This week, House Ways and Means Committee Chairman Richard Neal (D-Mass.) requested the last half dozen years of President Donald Trump’s personal and business tax returns from the IRS, and to the surprise of very few, the president is up in arms over the matter. Speaking to reporters this week at the White House, he claimed in response to Democrats’ request:
‘They’ll speak to my lawyers and they’ll speak to the Attorney General.’
What exactly is he getting at? To be clear, Democrats did not request the documents in question from either the Justice Department or the president’s own team, although a legal challenge from Trump to the move would hardly be a wide surprise. Still, to be clear, Democrats are seeking the documents from the Treasury Department, using the power of old legislation that grants Neal the right to view anyone’s returns because of his position.
The commentary follows similar rhetoric from the president while speaking to reporters in the Oval Office on Wednesday, when he claimed:
‘I’ve been under audit for many years because the numbers are big and I guess when you have a name, you’re audited. Until such time as I’m not under audit, I would not be inclined to [release any tax returns].’
The IRS has made clear in the past, however, that no alleged audit would mandate that the president’s tax returns remain private — and again, the president’s own opinion on the issue doesn’t entirely matter right away because Neal sent his request to acting IRS Commissioner David J. Kautter. Neal wants details on any audits of the president besides the returns themselves.
There’s a possibility that Trump is referring this Thursday to having directed Attorney General William Barr to intervene in the case, the possibility of which remains high up there considering how many times he’s taken similar steps in the past. He’s done everything from try and pressure then-FBI Director James Comey to lay off former national security adviser Michael Flynn to try and get acting Attorney General Matthew Whitaker to put a Trump sycophant in charge of the federal investigation covering the hush money scheme that’s sending Michael Cohen to prison. Special Counsel Robert Mueller did not exonerate the president on charges of obstruction of justice in the Russia scandal — toeing that line is pretty much one of Trump’s signature moves at this point.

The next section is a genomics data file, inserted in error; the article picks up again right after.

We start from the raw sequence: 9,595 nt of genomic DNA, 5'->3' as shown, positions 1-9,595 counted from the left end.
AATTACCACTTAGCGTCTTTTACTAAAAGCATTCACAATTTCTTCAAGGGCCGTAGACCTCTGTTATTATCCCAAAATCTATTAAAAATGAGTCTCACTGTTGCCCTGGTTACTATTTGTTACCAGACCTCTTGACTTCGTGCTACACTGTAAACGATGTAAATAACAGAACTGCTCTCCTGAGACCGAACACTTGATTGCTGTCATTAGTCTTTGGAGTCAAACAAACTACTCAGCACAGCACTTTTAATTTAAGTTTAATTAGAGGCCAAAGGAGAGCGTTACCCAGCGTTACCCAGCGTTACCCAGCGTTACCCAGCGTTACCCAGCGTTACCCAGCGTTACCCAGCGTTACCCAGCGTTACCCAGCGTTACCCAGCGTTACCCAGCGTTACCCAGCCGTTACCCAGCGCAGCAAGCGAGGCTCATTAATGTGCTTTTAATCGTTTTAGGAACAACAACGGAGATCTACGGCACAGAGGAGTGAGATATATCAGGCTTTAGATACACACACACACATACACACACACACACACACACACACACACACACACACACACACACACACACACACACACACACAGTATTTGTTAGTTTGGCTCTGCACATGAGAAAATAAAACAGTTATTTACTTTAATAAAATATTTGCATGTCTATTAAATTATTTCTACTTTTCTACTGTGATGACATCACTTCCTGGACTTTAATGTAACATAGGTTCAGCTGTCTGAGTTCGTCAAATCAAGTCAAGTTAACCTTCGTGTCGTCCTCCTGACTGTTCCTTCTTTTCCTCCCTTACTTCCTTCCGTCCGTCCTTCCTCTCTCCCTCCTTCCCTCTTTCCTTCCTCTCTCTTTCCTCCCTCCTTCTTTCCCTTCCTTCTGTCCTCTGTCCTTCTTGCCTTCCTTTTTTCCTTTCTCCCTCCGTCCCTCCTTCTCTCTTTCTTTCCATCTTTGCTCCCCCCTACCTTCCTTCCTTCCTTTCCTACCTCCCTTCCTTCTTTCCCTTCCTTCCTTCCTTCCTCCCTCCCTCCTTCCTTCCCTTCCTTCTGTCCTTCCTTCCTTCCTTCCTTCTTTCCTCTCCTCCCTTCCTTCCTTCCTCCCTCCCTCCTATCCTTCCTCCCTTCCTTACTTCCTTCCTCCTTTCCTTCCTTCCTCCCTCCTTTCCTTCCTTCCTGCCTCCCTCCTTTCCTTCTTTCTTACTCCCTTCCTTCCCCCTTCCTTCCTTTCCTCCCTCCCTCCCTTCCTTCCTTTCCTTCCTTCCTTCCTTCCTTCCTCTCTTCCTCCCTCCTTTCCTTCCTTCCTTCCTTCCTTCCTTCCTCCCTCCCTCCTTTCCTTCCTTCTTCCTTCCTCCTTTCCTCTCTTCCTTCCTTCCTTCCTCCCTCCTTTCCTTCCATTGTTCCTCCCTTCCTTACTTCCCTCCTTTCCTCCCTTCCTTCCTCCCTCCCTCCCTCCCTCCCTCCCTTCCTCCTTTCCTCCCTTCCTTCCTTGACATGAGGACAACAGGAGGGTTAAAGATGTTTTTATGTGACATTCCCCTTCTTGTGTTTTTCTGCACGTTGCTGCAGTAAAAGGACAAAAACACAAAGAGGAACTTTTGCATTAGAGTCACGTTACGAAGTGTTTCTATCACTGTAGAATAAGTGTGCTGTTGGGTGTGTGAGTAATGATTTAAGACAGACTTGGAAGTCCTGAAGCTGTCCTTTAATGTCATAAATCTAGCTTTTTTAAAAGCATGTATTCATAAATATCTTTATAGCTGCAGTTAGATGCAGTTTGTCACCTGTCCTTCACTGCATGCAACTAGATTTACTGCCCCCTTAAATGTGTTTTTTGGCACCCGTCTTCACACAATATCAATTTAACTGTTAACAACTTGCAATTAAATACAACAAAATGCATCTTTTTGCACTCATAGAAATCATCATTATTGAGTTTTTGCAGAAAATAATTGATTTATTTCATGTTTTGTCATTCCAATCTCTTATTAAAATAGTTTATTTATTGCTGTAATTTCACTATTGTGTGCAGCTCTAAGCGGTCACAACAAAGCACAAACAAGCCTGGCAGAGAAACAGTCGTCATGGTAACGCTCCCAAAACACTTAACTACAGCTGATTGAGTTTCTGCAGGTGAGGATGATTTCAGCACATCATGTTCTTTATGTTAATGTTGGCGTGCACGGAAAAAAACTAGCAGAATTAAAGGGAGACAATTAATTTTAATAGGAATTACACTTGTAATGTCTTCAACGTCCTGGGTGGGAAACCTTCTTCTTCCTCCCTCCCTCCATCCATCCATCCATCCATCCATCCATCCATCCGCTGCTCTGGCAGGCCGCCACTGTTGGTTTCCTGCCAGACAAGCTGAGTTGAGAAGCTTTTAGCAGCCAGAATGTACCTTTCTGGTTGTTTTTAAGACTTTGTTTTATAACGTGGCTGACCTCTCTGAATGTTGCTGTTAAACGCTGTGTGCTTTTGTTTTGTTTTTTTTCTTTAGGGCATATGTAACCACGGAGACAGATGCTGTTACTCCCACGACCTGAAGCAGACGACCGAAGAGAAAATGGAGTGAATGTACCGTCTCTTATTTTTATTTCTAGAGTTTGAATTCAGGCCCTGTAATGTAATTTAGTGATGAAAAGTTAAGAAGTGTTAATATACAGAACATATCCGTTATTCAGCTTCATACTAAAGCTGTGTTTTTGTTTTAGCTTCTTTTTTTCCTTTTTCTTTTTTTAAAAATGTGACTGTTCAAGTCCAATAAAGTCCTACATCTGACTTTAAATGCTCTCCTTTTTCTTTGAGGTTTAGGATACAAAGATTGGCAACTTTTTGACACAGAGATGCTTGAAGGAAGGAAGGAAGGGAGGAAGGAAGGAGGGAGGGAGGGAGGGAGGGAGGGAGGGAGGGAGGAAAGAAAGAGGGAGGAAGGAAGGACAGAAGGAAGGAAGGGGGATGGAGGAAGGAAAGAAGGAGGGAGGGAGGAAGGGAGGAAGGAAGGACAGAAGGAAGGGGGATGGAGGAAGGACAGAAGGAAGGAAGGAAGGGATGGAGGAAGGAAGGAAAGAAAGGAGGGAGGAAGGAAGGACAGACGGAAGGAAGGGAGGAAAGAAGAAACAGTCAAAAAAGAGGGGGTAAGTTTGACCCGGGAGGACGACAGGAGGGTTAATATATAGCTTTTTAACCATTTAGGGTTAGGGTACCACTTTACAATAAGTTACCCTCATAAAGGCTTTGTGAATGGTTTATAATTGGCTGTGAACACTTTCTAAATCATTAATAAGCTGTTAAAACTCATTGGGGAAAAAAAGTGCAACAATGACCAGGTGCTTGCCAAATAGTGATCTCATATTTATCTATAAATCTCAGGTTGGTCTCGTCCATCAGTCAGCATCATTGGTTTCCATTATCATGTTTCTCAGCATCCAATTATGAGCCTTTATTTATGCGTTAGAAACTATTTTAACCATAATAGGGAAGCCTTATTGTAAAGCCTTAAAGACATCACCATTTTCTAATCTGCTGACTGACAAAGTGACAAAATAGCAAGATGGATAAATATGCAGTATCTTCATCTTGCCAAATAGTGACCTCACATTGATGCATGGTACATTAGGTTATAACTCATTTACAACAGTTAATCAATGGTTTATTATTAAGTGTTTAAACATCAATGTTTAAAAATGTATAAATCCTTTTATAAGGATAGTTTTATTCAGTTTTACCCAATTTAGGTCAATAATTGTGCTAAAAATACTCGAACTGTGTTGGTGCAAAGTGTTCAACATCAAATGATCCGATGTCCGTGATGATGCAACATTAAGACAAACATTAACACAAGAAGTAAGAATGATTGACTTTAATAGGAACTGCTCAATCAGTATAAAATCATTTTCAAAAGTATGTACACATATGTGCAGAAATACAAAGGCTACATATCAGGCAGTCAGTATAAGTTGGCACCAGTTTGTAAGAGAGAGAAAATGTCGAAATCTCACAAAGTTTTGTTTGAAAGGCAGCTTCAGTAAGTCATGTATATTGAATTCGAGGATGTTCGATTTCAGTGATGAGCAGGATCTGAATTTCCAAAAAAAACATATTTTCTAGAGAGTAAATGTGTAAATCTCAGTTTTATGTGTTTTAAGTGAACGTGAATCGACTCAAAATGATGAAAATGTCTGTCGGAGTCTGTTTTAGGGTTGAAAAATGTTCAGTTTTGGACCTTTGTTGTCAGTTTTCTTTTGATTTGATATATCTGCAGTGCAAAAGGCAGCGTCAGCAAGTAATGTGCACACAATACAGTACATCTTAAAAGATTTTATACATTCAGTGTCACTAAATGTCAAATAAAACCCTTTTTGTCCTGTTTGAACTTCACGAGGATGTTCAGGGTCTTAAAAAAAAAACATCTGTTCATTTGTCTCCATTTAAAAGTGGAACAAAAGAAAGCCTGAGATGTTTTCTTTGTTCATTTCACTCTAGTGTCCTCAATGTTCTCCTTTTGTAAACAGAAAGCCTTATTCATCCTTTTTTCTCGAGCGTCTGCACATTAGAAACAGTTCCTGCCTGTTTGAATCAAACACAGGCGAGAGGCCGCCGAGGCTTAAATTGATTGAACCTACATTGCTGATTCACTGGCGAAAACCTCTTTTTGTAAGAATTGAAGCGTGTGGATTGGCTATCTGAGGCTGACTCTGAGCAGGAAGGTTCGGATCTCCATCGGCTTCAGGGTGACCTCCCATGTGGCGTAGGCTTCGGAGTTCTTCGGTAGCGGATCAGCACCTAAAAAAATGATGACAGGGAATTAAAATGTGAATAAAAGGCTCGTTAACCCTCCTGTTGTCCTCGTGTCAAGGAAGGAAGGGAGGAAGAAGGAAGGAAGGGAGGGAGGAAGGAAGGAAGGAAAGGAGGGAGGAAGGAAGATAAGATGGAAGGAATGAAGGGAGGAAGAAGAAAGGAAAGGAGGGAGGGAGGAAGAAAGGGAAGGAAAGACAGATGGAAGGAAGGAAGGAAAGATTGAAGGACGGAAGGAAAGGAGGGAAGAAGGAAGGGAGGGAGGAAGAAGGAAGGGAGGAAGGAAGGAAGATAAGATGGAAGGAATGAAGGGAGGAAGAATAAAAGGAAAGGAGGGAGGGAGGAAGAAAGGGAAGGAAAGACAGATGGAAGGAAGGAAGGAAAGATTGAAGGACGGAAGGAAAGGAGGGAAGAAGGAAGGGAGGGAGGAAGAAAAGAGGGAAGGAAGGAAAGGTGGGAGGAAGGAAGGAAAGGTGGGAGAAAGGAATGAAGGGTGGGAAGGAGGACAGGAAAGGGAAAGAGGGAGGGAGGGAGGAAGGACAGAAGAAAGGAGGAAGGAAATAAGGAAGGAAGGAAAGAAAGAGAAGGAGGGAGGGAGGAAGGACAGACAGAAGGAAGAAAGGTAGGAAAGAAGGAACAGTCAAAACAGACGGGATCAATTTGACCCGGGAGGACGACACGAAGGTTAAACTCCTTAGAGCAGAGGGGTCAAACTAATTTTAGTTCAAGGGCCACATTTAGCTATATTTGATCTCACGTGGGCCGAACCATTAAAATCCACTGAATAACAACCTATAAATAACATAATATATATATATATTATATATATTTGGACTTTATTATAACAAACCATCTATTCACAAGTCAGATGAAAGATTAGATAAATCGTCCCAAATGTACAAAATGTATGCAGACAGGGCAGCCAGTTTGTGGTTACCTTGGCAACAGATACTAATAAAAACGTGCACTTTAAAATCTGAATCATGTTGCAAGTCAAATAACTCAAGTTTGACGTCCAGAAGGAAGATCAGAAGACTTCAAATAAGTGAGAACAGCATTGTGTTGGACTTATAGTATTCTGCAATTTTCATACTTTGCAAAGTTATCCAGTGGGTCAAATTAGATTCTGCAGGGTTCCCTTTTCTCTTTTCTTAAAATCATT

Still, House Democrats certainly have made no indication that they’re keen on backing down from their push. Neal insisted:
‘It is critical to ensure the accountability of our government and elected officials. To maintain trust in our democracy, the American people must be assured that their government is operating properly, as laws intend.’
The request has been a long time coming, with those on the left having hammered Trump over his refusal to release his returns essentially ever since the 2016 campaign season. In their sweeping ethics reform package known as the For the People Act, House Democrats included a requirement for presidential and vice presidential candidates from major parties to release their last ten years of tax returns.
The documents could reveal possible corrupting foreign financial ties Trump has maintained and, among other things, whether he’s guilty of the tax, insurance, and bank fraud that’s been alleged.
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